BWW Review: Therapy is Child's Play in Bess Wohl's Engrossing Drama MAKE BELIEVE
One of the tightest ensembles of actors you're apt to see applying their craft on a New York stage these days is the quartet of youngsters portraying siblings aged 5-12 in Bess Wohl's engrossing drama of childhood memories and survival tactics, Make Believe.
Directed by Michael Greif and scripted with a sensitive ear for youthful subtext, they occupy the stage unaccompanied by adults for the first half of the piece's 85-minutes, primarily engaged in play that reveals the emotional pain they're not quite able to understand they're experiencing.
It's the 1980s and the suburban Conlee kids spend the hours between school and dinner in their attic playroom, an inviting enclave as depicted by designer David Zinn, stuffed with toys and books and colorful posters. There's a proper table with chairs for doing homework as well as a large plastic version of a wooden cabin for hiding out and pretending.
The play begins with seven-year-old Addie (sweet and sensitive Casey Hilton) tending to the needs of her Cabbage Patch Doll. Her five-year-old brother, Carl (cute and playful Harrison Fox), pretends to be a ghost with a white sheet over his head. Other ghosts appear; the kind that might haunt an adult in the decades to come.
"There's supposed to be a snack. In the kitchen," demands Chris (aggressive and bossy Ryan Foust), age 12, who just came home to find no food waiting for him. "When I get home from soccer, I come in, and, on the table: there is my snack."
His anger replicates the stereotypical reaction of a self-centered husband, shocked to come home from work to see no supper ready for him.
Sister Kate (level-headed Maren Heary), age 10, is busy with her homework and only pays enough attention to scold him when his language gets too salty.
Dad is away on one of his many business trips and the lack of a snack waiting for Chris is the first sign that mom might have also gone elsewhere. Whenever the downstairs phone rings the kids put their ears to the floor and hear messages confirming her disappearance.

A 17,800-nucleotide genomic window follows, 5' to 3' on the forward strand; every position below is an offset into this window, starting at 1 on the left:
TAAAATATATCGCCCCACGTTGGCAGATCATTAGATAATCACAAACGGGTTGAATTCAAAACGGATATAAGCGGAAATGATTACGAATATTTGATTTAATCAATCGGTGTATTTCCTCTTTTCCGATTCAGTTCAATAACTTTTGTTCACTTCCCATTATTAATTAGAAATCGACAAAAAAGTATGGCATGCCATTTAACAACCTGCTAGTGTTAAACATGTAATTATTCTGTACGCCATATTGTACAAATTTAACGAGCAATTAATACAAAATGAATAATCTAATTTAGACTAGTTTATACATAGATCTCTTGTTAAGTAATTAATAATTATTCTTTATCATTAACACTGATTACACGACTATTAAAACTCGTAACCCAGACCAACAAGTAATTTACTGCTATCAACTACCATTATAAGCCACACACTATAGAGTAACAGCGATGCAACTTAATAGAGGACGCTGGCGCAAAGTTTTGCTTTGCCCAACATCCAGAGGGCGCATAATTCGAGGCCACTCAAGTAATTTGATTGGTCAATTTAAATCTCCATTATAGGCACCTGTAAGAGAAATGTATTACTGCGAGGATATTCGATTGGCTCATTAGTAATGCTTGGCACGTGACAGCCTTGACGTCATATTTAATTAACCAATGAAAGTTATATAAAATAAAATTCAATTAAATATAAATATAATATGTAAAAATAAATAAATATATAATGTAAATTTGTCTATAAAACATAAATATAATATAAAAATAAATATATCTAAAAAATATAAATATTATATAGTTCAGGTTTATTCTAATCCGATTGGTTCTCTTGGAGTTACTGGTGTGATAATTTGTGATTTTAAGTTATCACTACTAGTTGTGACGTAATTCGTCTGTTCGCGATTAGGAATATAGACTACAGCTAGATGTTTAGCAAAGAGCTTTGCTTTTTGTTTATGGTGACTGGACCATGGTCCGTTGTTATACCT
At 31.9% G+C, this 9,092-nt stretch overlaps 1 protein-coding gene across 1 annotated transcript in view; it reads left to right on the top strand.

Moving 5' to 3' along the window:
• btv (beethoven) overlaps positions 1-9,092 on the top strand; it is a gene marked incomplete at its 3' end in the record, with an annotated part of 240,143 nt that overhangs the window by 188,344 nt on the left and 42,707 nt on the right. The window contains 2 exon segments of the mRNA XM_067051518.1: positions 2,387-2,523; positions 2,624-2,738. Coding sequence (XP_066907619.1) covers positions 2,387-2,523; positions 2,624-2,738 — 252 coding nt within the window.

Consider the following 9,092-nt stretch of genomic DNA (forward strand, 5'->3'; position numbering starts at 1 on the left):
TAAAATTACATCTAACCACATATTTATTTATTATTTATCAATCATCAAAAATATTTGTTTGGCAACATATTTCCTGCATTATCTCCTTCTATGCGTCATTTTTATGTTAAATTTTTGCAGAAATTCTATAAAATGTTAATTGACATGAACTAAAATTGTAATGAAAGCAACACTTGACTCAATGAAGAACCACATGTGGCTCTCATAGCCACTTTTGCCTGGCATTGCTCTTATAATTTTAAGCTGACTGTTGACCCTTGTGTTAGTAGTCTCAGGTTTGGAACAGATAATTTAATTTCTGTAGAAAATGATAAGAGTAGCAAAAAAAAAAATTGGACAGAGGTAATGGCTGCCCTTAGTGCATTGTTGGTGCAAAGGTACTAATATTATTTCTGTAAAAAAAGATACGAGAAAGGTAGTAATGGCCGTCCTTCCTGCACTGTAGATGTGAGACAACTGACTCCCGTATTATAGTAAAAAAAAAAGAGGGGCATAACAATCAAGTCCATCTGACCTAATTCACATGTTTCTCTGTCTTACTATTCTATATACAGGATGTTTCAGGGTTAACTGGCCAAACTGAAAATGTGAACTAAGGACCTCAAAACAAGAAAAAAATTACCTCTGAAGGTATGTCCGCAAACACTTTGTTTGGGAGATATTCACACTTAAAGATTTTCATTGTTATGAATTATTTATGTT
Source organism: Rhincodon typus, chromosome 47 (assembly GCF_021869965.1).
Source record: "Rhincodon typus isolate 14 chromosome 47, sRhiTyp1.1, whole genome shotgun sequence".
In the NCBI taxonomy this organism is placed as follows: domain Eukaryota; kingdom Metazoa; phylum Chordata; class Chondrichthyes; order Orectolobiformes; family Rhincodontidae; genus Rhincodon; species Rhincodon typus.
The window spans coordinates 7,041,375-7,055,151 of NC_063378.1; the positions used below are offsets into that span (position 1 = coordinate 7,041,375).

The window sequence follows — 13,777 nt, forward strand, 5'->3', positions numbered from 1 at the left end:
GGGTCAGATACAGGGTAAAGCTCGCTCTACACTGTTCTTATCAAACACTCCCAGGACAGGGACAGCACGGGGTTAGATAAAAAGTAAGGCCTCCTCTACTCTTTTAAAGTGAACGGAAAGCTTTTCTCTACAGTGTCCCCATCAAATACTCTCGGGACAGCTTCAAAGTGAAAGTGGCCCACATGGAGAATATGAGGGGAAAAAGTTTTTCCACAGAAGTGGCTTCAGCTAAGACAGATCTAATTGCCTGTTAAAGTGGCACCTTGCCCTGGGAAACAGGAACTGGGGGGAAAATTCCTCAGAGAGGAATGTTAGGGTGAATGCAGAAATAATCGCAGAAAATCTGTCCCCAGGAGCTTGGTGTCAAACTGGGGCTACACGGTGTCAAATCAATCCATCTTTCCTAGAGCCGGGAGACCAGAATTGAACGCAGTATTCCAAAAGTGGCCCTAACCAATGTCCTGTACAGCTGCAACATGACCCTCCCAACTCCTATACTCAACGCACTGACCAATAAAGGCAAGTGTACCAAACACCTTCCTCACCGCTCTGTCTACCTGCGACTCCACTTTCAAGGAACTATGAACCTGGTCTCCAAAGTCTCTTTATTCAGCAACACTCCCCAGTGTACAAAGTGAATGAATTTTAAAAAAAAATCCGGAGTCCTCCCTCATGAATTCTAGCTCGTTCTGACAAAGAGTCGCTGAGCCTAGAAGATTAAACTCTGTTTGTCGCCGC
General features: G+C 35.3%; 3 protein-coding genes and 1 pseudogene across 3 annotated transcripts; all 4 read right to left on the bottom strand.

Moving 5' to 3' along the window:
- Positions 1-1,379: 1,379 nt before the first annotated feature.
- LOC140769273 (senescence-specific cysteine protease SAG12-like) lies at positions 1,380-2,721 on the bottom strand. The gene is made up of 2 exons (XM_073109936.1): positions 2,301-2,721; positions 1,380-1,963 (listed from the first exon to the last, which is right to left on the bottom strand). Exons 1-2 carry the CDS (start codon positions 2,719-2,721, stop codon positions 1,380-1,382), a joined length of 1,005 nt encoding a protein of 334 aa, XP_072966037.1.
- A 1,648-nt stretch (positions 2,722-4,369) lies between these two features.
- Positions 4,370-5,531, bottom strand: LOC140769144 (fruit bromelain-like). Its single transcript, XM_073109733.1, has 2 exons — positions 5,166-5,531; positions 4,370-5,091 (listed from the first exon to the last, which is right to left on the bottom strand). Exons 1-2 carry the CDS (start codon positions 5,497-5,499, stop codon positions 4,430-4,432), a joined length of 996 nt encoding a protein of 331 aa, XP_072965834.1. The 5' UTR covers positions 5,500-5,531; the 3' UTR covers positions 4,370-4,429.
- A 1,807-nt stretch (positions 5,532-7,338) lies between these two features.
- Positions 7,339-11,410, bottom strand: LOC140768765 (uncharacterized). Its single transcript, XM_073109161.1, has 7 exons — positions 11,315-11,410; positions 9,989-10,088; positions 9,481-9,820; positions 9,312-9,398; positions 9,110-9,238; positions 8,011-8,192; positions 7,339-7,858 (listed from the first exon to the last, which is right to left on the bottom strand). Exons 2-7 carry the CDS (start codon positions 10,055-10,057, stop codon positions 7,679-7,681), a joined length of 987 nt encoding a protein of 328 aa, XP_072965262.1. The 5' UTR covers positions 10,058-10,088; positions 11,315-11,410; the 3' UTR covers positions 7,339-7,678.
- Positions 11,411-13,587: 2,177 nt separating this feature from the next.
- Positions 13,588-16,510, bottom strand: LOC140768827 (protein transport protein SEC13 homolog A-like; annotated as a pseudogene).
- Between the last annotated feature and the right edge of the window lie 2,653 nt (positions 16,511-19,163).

In their own private retreat, a certain family dynamic has developed among the children, with Chris and Kate as parental figures, sometimes mimicking what they have with their actual mom and dad, sometimes filling in what's missing. As the play progresses, their game evolves from cute to a serious form of improvised therapy.
"I know where you go, when you go on your business trips," says Kate, confronting Chris. "I know what you do. I know you're not doing business... You're watching television! The boob tube!"
"I wouldn't have to watch it if you weren't so ugly," Chris retorts.
As hours turn to days, their concern is less about their parents and more about what is going to happen to them. Chris goes out to find food, but Kate is concerned about the kids being discovered without adult supervision.
"They'll call the orphanages and they'll take us, and separate us, and put us in cages."
The adults take over for the second half of the play, but to reveal exactly who Kim Fischer, Susannah Flood, Brad Heberlee and Samantha Mathis are playing reveals plot points best kept secret for now. They're back in the attic and while facts are slowly revealed, some may be unreliably foggy memories.
During one of his more compassionate moments, young Chris reassured the worried Kate, "This is just our childhood. We are not even going to remember most of this stuff when we grow up."
"We just have to get through this. And get to be grown-ups. And then everything is going to be amazing."
Getting on with your life as though you can pretend something didn't happen may be the biggest challenge to confront in Make Believe.